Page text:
In my article, and with the advice of some incredible people working in the field of responsible tourism around the globe, I penned a list of things which travellers might consider before they arrive in a country and are confronted with the ugly truth of poverty.
- Where possible, eat at locally-run restaurants and order local dishes, made from local produce
- Support local performances – many of which are held for free – and drop some money in the donation box at the end
- Buy locally-made souvenirs, straight from the source
- Speak to local charities before you go and ask the people-on-the ground best ways to make small differences when you get there
- Leave a tip for good service – it’s appreciated world wide whether you are rich or poor
- Donate an afternoon to read or speak English to local school children
- Continue to visit impoverished countries. Tourism is one of the greatest employers world wide
- Ask questions. Where is this money going? What are the benefits of donating? Become educated on the issues
- Tread carefully. Wait, watch and observe before you act
So, what does this all mean back in Australia, the relatively Lucky Country?
Australian comedian Corinne Grant recently penned an excellent post “This Christmas We’re All Human” on The Hoopla in relation to this issue much closer to home.
“Any one of us could find ourselves in a difficult situation—a catastrophic illness that bankrupts you, a bad marriage break up that leaves you without a cent to your name, an undiagnosed mental illness rendering you incapable of making the sorts of decisions necessary to fend for yourself effectively. Becoming homeless is, frighteningly, far easier than many of us think,” Grant wrote.
In a timely reminder, Grant talks about the impact the sparkles and baubles must have on people who have nothing. Heck, I’m intimidated every time I see a Christmas advertisement from a major grocery chain in which (a) everyone appears to be middle-class and white (b) there’s an over-representation of white linen frocks and boat shoes and (c) everyone seems to be loving every other family member sick. I suspect, like me, that’s not the reality for many Australians. And, I imagine, even more devastating, if you are poor. (And let’s not forget if someone hadn’t loaned a certain young couple a barn in which to birth their baby, we may not be celebrating December 25).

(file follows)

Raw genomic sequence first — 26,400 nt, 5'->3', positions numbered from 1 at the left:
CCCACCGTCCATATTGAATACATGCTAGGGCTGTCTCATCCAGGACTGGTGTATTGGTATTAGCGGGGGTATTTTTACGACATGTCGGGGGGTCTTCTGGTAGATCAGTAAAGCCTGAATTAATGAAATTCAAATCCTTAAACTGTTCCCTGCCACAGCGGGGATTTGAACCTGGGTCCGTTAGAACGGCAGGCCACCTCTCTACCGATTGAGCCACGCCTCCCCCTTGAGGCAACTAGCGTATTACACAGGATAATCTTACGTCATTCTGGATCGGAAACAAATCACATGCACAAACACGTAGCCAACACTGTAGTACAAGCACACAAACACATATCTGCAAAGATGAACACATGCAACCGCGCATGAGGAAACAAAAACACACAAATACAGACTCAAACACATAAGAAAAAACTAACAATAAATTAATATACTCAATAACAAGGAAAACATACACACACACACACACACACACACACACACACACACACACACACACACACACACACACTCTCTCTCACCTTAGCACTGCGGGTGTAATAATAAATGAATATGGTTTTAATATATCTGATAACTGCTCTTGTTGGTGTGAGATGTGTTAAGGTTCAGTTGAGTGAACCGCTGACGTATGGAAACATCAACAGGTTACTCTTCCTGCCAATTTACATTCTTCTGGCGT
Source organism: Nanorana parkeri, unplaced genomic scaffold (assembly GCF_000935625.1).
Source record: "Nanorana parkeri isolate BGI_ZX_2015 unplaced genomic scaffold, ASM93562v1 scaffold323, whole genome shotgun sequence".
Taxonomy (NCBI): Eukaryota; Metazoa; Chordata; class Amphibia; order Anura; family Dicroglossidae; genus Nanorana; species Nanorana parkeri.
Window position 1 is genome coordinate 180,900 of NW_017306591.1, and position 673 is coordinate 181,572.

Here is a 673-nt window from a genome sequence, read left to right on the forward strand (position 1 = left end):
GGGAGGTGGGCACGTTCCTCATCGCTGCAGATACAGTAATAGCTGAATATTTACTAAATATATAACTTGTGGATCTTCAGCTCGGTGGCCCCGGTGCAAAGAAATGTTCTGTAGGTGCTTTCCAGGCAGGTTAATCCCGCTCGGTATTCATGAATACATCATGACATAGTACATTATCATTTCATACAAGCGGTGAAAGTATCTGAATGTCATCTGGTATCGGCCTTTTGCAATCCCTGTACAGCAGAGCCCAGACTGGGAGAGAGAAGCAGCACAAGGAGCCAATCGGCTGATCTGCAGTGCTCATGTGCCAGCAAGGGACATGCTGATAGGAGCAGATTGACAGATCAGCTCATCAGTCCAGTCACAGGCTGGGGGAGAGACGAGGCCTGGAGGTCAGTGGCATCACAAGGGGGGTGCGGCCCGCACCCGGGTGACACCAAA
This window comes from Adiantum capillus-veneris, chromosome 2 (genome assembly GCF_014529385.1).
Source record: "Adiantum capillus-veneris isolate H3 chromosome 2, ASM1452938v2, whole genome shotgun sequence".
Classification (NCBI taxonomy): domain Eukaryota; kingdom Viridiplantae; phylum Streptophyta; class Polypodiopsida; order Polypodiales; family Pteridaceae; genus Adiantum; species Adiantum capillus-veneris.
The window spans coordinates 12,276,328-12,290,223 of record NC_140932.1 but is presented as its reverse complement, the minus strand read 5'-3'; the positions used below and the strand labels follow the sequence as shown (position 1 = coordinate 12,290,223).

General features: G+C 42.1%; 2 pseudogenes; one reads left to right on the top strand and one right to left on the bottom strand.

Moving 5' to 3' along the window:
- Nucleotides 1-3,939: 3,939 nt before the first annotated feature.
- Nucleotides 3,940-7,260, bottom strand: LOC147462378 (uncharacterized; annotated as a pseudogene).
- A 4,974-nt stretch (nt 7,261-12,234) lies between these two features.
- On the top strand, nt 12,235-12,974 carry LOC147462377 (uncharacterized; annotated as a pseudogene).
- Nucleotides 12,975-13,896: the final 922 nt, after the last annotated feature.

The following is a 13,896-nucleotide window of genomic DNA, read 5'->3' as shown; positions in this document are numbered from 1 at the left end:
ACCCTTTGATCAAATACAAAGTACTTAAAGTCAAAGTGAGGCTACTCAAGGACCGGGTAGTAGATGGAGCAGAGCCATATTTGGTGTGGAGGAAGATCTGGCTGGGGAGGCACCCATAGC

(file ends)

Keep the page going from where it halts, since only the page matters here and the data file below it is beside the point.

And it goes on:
“This time of year is miserable for the homeless. Many of the services they rely on close for Christmas or run on limited staff. Not only that, but everywhere they look are the cheery, tinselly reminders of a happy world full of food, family and love that is out of their reach. It must be crushing,” Grant wrote.
But what I took most away from her thoughtful post was her advice: “Next time someone asks you for change, look them in the eye. Give them money if you like but if not, smile at them and say, “Sorry, I can’t today.”
On Sunday, with Grant’s advice fresh in my mind, I looked that woman outside the bar squarely in the eye, and wished her a Merry Christmas back. It doesn’t solve the world’s issues, far from it, but for a brief second, we connected as fellow human beings. And surely, that’s really the reason for this season.
To read Corinne Grant’s post in full, please go to www.thehoopla.com.au. There’s a host of wonderful charities who assist those less fortunate at this time of year, including Vinnies – www.vinnies.org.au; The Smith Family – www.thesmithfamily.com.au; and Lifeline – www.lifeline.org.au.